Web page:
Estate planning is an important strategy for arranging financial affairs and protecting heirs — here are 5 reasons why everyone needs an estate plan

estate plan

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When you hear the word “estate,” you might think of mansions, huge stock portfolios, art and antiques, and other pricey possessions like cars, yachts, and fine jewelry. The things high-net-worth individuals, especially elderly ones, own and leave behind them after they die.

But estate planning isn’t just for the ultra-wealthy or the very old. Everyone, regardless of financial status or age, can benefit from having an estate plan — assuming you have assets to leave and people to leave them to.

What is estate planning?

Your estate is essentially everything you own, including your home or other property, car, bank accounts, investments, life insurance, furniture, and personal possessions. 

An estate plan gives you a say in how those things are given to the people or organizations you care about. It arranges your affairs and leaves a written record of your wishes and intentions. It indicates how you want your property, belongings, cash, and financial assets distributed.

If you don’t make these decisions and designations while you’re alive and able, state law and probate courts will make them for you after you’re gone. And the results might not reflect your desires or suit your family’s needs.

Here are five major reasons why estate planning is important, and how it benefits you and your survivors. 

1. Estate planning goes beyond a will

Many people think of a will and an estate plan as the same thing. They’re not.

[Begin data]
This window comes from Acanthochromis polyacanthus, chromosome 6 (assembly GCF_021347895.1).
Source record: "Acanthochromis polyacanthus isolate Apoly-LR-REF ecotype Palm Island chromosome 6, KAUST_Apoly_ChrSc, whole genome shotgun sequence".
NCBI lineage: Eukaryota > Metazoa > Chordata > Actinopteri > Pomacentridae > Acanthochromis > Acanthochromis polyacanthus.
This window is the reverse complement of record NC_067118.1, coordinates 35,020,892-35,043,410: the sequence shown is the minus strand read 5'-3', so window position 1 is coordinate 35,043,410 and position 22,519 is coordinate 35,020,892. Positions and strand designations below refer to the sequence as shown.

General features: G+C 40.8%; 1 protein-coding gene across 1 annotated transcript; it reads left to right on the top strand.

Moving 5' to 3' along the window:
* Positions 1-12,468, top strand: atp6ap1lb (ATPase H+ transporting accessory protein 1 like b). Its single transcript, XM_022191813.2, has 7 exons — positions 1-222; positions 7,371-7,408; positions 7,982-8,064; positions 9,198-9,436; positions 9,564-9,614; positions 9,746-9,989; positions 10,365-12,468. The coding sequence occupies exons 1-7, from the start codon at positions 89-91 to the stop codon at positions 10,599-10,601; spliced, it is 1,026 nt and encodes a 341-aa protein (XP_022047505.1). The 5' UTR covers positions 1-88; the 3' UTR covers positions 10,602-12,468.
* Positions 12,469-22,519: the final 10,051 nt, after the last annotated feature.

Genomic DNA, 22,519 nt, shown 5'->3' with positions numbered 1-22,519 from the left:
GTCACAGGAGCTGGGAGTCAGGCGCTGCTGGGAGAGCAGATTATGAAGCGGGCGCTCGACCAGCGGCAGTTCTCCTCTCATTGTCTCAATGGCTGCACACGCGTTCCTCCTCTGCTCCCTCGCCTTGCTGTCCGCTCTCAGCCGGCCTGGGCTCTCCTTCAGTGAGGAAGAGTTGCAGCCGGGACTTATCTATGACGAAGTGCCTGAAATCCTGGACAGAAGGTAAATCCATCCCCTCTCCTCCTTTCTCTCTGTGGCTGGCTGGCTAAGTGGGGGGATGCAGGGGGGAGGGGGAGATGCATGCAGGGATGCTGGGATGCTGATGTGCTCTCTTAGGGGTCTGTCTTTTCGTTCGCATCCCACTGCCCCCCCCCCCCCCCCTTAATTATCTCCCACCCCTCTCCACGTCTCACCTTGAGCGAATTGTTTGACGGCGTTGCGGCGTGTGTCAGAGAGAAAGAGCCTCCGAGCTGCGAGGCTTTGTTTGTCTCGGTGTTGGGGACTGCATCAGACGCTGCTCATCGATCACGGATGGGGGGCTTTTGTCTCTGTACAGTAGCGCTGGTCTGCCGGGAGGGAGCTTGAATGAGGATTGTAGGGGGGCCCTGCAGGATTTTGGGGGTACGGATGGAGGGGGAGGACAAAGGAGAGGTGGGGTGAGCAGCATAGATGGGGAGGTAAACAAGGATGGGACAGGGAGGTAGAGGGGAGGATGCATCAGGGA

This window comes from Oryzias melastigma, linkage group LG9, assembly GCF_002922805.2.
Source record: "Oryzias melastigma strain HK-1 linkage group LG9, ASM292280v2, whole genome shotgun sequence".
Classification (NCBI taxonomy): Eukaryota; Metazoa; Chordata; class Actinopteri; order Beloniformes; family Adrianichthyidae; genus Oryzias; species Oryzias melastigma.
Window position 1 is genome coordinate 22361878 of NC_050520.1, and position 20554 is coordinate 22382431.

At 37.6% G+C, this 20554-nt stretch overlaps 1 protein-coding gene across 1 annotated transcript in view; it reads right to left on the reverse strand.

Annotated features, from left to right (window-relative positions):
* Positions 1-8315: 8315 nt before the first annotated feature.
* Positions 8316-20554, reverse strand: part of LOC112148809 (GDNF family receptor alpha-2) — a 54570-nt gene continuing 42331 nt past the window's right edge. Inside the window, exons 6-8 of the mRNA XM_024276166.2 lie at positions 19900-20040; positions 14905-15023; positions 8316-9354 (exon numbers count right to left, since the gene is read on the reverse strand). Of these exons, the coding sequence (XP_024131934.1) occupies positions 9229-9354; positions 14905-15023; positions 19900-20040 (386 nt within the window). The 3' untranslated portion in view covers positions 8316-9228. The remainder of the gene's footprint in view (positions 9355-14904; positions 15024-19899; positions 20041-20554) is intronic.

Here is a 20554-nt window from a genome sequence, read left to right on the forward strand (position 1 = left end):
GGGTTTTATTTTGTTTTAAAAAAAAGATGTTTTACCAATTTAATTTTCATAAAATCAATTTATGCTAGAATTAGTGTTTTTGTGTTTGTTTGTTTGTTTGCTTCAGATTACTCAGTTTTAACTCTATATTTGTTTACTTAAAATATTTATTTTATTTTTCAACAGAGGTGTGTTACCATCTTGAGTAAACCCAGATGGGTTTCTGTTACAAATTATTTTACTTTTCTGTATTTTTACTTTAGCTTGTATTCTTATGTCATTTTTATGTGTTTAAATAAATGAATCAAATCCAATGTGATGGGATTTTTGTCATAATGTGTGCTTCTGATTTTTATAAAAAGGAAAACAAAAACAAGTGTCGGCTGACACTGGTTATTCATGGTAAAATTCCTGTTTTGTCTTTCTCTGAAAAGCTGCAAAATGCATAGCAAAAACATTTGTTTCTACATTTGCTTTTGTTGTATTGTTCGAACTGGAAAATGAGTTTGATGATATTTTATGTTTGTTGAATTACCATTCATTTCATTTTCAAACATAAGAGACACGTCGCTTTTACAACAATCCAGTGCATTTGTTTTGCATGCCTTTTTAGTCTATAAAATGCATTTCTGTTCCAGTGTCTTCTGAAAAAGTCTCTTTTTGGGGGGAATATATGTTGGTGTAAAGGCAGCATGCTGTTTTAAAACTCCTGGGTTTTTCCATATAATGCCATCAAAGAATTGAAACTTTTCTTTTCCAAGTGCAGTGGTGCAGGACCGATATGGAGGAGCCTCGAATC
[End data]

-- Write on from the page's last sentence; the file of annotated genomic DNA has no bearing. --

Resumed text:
Both will and estate plans provide instructions for how your goods and assets should be handled after your death, but estate planning encompasses much more. It can also include:

Durable powers of attorney to appoint individuals to make medical and/or financial decisions on your behalf you’re unable to provide instructions yourself
Medical directives to outline the kinds of medical treatment you want (or don’t want) if you become incapacitated
Beneficiary designations to explain who should receive money from life insurance policies, annuities, retirement accounts, and other financial accounts
One or more trusts to facilitate passing property to your heirs and potentially provide tax benefits for both you and your beneficiaries

2. Estate planning saves time and money

When you die without a will, this means you have died “intestate,” and the laws of the state where you live and own property determines what happens to your assets and who gives them away. The probate court will name a representative to distribute your assets. In many cases, the surviving spouse gets the job. If you don’t have a surviving spouse and no other close family member is willing or able to do the job, the court will name a public trustee to distribute your assets according to state law.

While all of this is going on, no one can touch your assets or carry out your directives. They’re frozen until the court system combs through every detail of your estate, applies state laws, pays off debts, and makes decisions about how to allocate your assets. 

The probate process involves paperwork and court appearances by lawyers, and the estate pays their fees. It can be time-consuming, taking months and even years, …read more

Source:: Business Insider


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